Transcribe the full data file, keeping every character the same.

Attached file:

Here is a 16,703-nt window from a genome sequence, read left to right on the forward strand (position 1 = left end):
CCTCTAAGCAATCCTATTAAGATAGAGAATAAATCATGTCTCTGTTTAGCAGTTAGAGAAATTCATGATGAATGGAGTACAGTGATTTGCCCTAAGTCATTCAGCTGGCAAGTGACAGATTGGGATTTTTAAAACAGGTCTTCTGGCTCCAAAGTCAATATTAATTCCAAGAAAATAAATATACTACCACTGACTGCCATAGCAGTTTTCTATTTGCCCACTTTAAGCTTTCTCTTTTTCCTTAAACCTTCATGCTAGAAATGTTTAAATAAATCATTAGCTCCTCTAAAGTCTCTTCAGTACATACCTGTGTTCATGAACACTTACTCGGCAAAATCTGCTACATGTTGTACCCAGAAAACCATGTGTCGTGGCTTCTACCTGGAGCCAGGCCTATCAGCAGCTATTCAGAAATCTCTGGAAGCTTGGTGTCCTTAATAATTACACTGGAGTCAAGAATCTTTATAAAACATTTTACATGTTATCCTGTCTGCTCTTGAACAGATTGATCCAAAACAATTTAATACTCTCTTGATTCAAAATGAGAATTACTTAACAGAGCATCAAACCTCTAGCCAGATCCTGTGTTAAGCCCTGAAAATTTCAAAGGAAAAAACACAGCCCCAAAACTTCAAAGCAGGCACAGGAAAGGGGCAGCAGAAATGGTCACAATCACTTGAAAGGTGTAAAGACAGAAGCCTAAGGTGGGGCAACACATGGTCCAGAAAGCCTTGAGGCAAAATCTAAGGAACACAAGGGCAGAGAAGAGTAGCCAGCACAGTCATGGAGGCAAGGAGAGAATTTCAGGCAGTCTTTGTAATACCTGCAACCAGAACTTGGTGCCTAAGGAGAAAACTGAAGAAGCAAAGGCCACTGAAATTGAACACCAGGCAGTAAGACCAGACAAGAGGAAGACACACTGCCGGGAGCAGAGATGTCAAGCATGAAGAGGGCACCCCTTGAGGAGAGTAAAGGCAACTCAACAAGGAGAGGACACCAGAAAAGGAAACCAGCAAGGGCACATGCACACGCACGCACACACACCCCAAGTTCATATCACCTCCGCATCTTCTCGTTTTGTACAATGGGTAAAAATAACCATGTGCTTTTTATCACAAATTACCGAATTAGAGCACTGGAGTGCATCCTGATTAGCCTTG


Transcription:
Here is a 16,703-nt window from a genome sequence, read left to right on the forward strand (position 1 = left end):
CCTCTAAGCAATCCTATTAAGATAGAGAATAAATCATGTCTCTGTTTAGCAGTTAGAGAAATTCATGATGAATGGAGTACAGTGATTTGCCCTAAGTCATTCAGCTGGCAAGTGACAGATTGGGATTTTTAAAACAGGTCTTCTGGCTCCAAAGTCAATATTAATTCCAAGAAAATAAATATACTACCACTGACTGCCATAGCAGTTTTCTATTTGCCCACTTTAAGCTTTCTCTTTTTCCTTAAACCTTCATGCTAGAAATGTTTAAATAAATCATTAGCTCCTCTAAAGTCTCTTCAGTACATACCTGTGTTCATGAACACTTACTCGGCAAAATCTGCTACATGTTGTACCCAGAAAACCATGTGTCGTGGCTTCTACCTGGAGCCAGGCCTATCAGCAGCTATTCAGAAATCTCTGGAAGCTTGGTGTCCTTAATAATTACACTGGAGTCAAGAATCTTTATAAAACATTTTACATGTTATCCTGTCTGCTCTTGAACAGATTGATCCAAAACAATTTAATACTCTCTTGATTCAAAATGAGAATTACTTAACAGAGCATCAAACCTCTAGCCAGATCCTGTGTTAAGCCCTGAAAATTTCAAAGGAAAAAACACAGCCCCAAAACTTCAAAGCAGGCACAGGAAAGGGGCAGCAGAAATGGTCACAATCACTTGAAAGGTGTAAAGACAGAAGCCTAAGGTGGGGCAACACATGGTCCAGAAAGCCTTGAGGCAAAATCTAAGGAACACAAGGGCAGAGAAGAGTAGCCAGCACAGTCATGGAGGCAAGGAGAGAATTTCAGGCAGTCTTTGTAATACCTGCAACCAGAACTTGGTGCCTAAGGAGAAAACTGAAGAAGCAAAGGCCACTGAAATTGAACACCAGGCAGTAAGACCAGACAAGAGGAAGACACACTGCCGGGAGCAGAGATGTCAAGCATGAAGAGGGCACCCCTTGAGGAGAGTAAAGGCAACTCAACAAGGAGAGGACACCAGAAAAGGAAACCAGCAAGGGCACATGCACACGCACGCACACACACCCCAAGTTCATATCACCTCCGCATCTTCTCGTTTTGTACAATGGGTAAAAATAACCATGTGCTTTTTATCACAAATTACCGAATTAGAGCACTGGAGTGCATCCTGATTAGCCTTG